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“Transfiguration first thing,” Mary groaned over her porridge.

“Herbology,” Lily mumbled through a mouthful of toast and marmalade.

I glanced down my schedule. “Herbology.”

Lily grinned. We passed the schedules around to each other. I had most of my classes with Lily except for one in the morning and one in the afternoon. Mary had Potions with us but that was all.

“Hey, Prongs, look at this!” a familiar voice rang out behind me.

My schedule was snatched from my grip as James gave a shout of laughter, “Well, you two will be seeing rather a lot of each other, won’t you?”

Black chuckled.

“Give it back!” I demanded.

“As you wish,” he replied with a mock bow. The two of them took seats a few places down the table.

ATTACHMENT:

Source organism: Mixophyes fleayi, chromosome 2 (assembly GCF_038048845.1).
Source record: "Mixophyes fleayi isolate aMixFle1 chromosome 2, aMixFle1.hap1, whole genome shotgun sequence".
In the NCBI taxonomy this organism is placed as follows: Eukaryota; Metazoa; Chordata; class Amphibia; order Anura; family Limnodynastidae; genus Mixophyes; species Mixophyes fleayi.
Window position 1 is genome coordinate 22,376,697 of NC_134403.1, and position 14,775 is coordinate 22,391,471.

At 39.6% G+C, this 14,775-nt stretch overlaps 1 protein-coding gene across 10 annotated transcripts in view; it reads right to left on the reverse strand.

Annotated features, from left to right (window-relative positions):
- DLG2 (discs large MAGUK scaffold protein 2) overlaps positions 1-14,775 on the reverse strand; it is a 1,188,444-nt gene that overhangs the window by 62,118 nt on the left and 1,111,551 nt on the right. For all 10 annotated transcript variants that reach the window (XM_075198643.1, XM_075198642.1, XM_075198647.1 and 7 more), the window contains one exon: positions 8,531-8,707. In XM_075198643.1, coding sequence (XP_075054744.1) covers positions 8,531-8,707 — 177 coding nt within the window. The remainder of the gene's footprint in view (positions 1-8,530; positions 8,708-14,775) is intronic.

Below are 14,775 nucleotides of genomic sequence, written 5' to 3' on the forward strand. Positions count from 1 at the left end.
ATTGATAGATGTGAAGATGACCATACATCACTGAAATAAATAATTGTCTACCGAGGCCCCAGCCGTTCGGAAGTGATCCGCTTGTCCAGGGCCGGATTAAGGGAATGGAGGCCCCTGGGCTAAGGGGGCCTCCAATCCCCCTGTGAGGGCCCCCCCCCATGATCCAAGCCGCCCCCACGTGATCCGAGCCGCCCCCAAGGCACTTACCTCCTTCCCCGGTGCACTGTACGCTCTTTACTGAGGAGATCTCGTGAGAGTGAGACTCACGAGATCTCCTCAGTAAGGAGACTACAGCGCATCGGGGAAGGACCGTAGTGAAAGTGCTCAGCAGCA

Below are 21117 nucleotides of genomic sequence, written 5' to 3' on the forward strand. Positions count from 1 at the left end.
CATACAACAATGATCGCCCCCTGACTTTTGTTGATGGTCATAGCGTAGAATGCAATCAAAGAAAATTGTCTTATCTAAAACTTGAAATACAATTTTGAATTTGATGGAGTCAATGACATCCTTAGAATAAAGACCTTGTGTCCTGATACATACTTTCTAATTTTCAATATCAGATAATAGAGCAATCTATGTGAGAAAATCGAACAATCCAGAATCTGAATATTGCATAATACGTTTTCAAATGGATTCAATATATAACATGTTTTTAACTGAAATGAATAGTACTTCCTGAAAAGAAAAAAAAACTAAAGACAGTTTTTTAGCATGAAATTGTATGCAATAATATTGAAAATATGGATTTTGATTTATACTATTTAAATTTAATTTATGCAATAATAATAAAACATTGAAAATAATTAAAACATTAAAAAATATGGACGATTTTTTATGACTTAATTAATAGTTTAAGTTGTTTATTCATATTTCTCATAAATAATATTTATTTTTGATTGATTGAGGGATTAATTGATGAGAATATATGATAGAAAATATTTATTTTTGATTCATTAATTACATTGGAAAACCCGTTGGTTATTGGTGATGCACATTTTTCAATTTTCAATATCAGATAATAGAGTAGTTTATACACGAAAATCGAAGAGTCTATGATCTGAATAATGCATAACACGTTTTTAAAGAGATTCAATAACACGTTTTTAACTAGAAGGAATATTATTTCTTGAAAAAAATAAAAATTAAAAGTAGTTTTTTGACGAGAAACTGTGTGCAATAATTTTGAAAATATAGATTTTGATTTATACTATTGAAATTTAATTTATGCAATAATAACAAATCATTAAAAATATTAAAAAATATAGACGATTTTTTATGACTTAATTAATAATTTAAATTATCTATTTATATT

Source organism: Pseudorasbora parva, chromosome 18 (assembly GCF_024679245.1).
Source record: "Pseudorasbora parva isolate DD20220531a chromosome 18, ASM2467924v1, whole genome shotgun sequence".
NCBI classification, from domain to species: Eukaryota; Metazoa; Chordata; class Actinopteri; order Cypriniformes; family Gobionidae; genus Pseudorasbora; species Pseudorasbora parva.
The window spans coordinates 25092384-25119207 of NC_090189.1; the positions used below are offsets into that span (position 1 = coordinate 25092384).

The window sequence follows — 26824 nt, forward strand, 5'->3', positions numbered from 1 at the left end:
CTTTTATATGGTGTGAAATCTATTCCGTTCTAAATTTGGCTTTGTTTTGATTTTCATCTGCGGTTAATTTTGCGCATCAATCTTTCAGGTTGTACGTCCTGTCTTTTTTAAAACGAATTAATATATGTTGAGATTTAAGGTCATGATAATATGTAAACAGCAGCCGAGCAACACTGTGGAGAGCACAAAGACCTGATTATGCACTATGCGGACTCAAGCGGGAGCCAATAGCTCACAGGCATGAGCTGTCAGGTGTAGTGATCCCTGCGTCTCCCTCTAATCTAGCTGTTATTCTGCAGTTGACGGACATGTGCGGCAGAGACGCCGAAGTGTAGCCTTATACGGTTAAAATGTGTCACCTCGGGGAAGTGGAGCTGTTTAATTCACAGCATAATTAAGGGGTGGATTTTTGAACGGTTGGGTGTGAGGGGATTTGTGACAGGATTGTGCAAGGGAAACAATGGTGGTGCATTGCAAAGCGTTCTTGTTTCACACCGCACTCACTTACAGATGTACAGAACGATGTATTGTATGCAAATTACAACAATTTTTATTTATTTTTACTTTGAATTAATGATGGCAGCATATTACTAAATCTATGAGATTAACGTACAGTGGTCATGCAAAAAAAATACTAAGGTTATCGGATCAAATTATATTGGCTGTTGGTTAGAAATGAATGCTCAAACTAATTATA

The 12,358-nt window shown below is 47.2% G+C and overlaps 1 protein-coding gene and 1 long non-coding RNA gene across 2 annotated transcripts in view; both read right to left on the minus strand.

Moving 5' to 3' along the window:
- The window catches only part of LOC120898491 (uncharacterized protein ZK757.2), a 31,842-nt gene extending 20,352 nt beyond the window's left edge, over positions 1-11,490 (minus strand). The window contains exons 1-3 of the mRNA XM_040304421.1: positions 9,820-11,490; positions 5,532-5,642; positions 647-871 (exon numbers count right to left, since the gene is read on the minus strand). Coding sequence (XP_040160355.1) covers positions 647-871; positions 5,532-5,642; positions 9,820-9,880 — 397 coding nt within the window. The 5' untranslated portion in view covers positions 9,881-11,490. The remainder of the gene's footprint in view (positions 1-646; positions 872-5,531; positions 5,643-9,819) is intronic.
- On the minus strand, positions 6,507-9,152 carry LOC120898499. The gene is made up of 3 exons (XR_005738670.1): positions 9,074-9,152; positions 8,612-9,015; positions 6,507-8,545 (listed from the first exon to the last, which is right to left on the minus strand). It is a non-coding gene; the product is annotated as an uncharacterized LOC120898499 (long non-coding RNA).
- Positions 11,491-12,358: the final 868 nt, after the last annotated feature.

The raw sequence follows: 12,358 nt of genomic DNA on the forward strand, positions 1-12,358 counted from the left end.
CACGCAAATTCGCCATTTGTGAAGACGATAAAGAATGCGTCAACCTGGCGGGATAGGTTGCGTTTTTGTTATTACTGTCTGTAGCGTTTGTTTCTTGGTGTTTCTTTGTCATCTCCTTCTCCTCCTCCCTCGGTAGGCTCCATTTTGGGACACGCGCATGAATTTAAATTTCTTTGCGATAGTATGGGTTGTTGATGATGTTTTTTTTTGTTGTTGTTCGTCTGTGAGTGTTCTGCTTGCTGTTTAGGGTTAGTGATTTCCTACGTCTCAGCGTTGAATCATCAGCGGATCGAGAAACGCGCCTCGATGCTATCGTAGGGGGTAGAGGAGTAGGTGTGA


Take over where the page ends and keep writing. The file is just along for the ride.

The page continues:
“Disgusting,” Lily remarked loudly enough for them to hear, and I saw James’s smirk falter.

I checked my watch. “Shall we? If we hurry, we can snag our station in the greenhouse.”

We left Mary to her Daily Prophet and made our way down the lawn to the greenhouses. To my great relief, neither James nor Black joined the queue waiting for Professor Sprout.

I walked back to the castle with Lily, but we parted ways in the entrance hall; she went to Arithmancy, I to Care of Magical Creatures.
Half of this class was theory and the other was practical. Once a week we had direct contact with the animals we studied. The other two classes were devoted to note-taking and poorly drawn diagrams.

I took a seat at one of the back tables and hung my bag on the back of my chair. On the board, there was only one word written: THESTRALS.


A copy of Fantastic Beasts and Where to Find Them shook the desk as it landed. To my horror and revulsion, Black sat down beside me.

“Fancy seeing you here.”

I concentrated on the single word on the blackboard. He glanced at it.
“Thestrals. Cool. Have you ever seen one?”